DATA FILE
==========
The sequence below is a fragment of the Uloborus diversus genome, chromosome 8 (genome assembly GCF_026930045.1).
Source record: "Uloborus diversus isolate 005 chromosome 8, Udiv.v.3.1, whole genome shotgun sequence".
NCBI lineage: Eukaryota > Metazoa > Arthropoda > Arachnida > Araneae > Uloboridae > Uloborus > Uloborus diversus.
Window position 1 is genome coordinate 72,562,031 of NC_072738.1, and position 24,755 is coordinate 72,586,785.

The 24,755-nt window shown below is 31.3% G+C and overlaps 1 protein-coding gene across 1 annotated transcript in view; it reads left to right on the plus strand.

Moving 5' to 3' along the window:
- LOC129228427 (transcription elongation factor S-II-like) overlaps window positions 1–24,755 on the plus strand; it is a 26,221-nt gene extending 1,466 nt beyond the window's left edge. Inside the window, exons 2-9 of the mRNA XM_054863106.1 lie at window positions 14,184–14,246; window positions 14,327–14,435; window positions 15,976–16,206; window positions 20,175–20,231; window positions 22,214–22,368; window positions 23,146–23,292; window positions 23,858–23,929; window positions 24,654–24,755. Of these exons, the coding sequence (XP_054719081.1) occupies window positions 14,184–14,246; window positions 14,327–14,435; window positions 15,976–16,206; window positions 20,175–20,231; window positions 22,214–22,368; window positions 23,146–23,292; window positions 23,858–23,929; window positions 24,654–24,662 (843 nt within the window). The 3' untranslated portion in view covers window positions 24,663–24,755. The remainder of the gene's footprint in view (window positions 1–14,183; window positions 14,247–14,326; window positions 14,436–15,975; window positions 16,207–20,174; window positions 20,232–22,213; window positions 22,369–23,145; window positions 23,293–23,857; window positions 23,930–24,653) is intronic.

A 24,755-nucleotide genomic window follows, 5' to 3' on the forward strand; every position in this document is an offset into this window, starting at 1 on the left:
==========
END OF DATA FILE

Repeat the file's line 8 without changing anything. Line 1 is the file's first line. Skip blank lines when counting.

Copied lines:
A 24,755-nucleotide genomic window follows, 5' to 3' on the forward strand; every position in this document is an offset into this window, starting at 1 on the left: